2. Make it useful: Time is the scarcest resource. While you can spend the time learning for the sake of learning, I think learning should be a means to an end. Without a target, you’ll miss every time. Figure out what you want to do, and then identify the skills you need to acquire to accomplish that goal. (And the end of learning?)
  3. Read, watch and analyze: Read everything. Read all the time . (The writing of just the experts in the field?) Start with the experts. Read the material they write or blog. Watch their videos, their interviews. Do you agree with them? Why?
  4. Talk to people: Once you’re done reading, actually talk to real human beings that are doing what you want to do. Do whatever you can to reach them. Ask for their advice. You’ll be shocked by what you can learn this way. (Connectivity part of the learning process?)
  5. Focus on your strengths: Again, time is precious. You can’t be a doctor, lawyer, coder, writer, rocket scientist, and rock star all at the same time… at least not right now. Focus on what you are good at and enjoy most and try to build on top of those skills. Many people, especially competitive people, tend to feel like they need to focus on improving the things they are worst at doing. This is a waste of time. Instead, focus on improving the things you are best at doing — you’ll find this to be a much more rewarding and lucrative path. (When it becomes an automatic reaction, there is no need to focus much?)

Learn by Doing

There is no better way to learn than by doing. (After you learned the basics?)

I’m a fan of the “apprentice” model. Study the people who have done it well and then go work for them.

If they can’t (or won’t) pay you, work for free until you are good enough that they’ll need to hire you. (For how long? Slaves get paid somehow)

Join a startup doing what you love — it’s much cheaper than paying an expensive tuition, and a hell of a lot more useful.

I don’t think school (or grad school) is necessarily the right answer anymore.

Here’s one reason why:

This week I visited the Hyperloop Technologies headquarters in Los Angeles (full disclosure: I am on the board of the company).

The interim CEO and CTO Brogan Bambrogan showed me around the office, and we stopped at one particularly impressive-looking, massive machine (details confidential).

As it turns out, the team of Hyperloop engineers who had designed, manufactured, tested, redesigned, remanufactured, and operated this piece of equipment did so in 11 weeks, for pennies on the dollar.

At MIT, Stanford or CalTech, building this machine would have been someone’s PhD thesis…

Except that the PhD candidate would have spent three years doing the same amount of work, and written a paper about it, rather than help to redesign the future of transportation.

Meanwhile, the Hyperloop engineers created this tech (and probably a half-dozen other devices) in a fraction of the time while creating value for a company that will one day be worth billions.

Full Immersion and First Principles

You have to be fully immersed if you want to really learn.

Connect the topic with everything you care about — teach your friends about it, only read things that are related to the topic, surround yourself with it.

Make learning the most important thing you can possibly do and connect to it in a visceral fashion.

As part of your full immersion, dive into the very basic underlying principles governing the skill you want to acquire.

This is an idea Elon Musk (CEO of Tesla, SpaceX) constantly refers to: “The normal way we conduct our lives is we reason by analogy. We are doing this because it’s like what other people are doing. [With first principles] you boil things down to the most fundamental truths … and then reason up from there.”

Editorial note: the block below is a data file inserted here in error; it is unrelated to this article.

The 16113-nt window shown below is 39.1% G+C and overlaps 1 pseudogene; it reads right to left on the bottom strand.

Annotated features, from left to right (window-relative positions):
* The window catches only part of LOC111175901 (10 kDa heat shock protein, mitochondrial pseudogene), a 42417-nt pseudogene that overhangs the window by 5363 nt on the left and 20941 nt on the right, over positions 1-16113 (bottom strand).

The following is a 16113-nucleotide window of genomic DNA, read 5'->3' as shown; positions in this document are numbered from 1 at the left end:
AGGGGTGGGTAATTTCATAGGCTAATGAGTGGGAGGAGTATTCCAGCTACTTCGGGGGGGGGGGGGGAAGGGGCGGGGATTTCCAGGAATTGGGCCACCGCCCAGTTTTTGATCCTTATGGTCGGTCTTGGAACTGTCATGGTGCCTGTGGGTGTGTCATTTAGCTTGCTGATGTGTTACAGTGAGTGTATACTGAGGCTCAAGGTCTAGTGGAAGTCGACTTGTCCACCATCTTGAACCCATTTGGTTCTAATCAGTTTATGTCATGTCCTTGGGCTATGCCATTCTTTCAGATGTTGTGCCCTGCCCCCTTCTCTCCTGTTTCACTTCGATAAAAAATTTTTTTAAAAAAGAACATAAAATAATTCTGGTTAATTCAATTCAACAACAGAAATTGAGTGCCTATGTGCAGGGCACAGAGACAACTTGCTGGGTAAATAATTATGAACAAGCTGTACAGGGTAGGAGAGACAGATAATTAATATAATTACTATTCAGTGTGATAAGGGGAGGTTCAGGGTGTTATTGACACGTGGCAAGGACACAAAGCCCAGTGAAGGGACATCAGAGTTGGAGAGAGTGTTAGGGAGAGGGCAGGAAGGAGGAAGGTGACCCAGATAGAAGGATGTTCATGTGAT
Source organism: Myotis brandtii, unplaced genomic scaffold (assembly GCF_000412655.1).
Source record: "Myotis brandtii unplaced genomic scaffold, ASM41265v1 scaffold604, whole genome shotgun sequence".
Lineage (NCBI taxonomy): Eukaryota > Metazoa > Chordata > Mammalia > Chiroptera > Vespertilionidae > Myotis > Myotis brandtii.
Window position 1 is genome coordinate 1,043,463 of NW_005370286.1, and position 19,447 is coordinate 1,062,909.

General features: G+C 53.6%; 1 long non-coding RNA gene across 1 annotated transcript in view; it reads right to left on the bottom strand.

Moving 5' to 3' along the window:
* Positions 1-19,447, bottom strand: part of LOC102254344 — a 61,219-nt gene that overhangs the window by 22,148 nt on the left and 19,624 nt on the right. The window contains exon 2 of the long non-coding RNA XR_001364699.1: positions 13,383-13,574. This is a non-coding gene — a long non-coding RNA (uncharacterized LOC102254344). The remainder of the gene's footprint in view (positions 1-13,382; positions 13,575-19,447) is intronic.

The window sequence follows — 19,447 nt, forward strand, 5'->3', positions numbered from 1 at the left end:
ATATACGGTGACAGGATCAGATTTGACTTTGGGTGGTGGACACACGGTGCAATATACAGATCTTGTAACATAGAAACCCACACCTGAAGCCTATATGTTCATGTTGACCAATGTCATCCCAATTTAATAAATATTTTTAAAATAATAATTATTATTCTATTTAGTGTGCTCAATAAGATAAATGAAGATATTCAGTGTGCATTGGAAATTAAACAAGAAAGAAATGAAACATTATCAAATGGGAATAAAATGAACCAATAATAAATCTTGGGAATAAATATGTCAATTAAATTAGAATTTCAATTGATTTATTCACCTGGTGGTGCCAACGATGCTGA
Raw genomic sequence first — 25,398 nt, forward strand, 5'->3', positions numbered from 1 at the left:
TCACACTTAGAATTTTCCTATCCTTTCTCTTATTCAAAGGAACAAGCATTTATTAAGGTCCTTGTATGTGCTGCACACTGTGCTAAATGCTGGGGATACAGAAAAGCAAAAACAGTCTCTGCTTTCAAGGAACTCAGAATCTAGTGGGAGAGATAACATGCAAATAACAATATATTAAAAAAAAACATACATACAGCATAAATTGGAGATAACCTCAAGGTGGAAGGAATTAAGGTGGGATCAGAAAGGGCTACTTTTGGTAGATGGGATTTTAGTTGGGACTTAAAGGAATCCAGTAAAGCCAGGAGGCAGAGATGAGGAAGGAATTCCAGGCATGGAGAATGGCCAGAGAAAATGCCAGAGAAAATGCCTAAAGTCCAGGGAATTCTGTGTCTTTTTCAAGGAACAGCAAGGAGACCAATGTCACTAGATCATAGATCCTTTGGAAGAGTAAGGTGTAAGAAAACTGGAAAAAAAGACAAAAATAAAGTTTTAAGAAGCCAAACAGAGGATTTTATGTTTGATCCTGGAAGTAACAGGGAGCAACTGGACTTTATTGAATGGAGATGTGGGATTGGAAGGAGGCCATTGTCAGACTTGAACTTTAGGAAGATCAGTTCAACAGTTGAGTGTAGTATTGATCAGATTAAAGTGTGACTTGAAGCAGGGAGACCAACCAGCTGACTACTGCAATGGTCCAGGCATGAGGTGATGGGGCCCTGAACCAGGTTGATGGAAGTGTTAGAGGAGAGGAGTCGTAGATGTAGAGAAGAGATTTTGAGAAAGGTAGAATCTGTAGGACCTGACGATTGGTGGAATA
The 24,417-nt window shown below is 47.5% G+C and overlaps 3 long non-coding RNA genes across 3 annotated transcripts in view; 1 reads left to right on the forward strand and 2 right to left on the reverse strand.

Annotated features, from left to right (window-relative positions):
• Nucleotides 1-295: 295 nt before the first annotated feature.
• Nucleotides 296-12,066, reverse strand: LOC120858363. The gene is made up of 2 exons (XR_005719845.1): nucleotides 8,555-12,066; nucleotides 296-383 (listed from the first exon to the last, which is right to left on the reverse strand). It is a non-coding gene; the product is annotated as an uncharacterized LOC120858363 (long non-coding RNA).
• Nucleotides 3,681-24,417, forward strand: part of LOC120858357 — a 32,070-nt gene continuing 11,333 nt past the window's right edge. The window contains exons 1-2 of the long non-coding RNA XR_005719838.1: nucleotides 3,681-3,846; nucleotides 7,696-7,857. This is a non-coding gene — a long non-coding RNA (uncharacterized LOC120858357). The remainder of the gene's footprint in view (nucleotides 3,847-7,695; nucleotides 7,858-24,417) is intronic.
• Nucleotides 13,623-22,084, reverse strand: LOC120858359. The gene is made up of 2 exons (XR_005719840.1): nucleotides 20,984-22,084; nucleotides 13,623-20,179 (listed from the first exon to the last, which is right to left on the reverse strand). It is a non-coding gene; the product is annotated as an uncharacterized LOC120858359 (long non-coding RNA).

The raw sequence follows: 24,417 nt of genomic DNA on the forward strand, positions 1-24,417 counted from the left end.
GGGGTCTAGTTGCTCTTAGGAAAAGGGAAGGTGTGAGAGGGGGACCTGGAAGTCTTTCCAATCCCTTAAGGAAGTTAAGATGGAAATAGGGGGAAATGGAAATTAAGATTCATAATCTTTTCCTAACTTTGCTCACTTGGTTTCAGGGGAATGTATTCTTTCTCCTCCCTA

You can’t skip the fundamentals — invest the time to learn the basics before you get to the advanced stuff.

Experiment, Experiment, Experiment

Experiment, fail, experiment, fail, and experiment. (The problem is that few disciplines teach you Experimental Designing Mind and fundamentals)

One of Google’s innovation principles and mantras is: “Never fail to fail.”

Don’t be afraid if you are really bad at the beginning: you learn most from your mistakes.

When Elon hires people, he asks them to describe a time they struggled with a hard problem. “When you struggle with a problem, that’s when you understand it,” he says, “Anyone who’s struggled hard with a problem never forgets it.”

(You struggle because you fail to listen to the new perspectives of other people to tackle the problem)

Digital Tools

We used to have to go to school to read textbooks and gain access to expert teachers and professors.

Nowadays, literally all of these resources are available online for free.

There are hundreds of free education sites like Khan Academy, Udemy, or Udacity.

There are thousands of MOOCs (massive online open courses) from the brightest experts from top universities on almost every topic imaginable.

Want to learn a language? Download an app like Duolingo (or even better, pack up your things and move to that country).

Want to learn how to code? Sign up for a course on CodeAcademy or MIT Open Courseware.

The resources are there and available — you just have to have the focus and drive to find them and use them.

Finally…The Next Big Shift in Learning

In the future, the next big shift in learning will happen as we adopt virtual worlds and augmented reality.

It will be the next best thing to “doing” — we’ll be able to simulate reality and experiment (perhaps beyond what we can experiment with now) in virtual and augmented environments.

Add that to the fact that we’ll have an artificial intelligence tutor by our side, showing us the ropes and automatically customizing our learning experience.

Patsy Z shared this link via Singularity Hub

As usual, the best advise on “Learning” from the man himself Peter H. Diamandis.

Learning in an Era of Abundant Information and Fleeting Expertise?
How to learn is changing, and it’s changing fast. In the past, we used to learn by doing — we called them apprenticeships.
Then the model shifted, and we…
singularityhub.com

adonis49

adonis49

adonis49

March 2021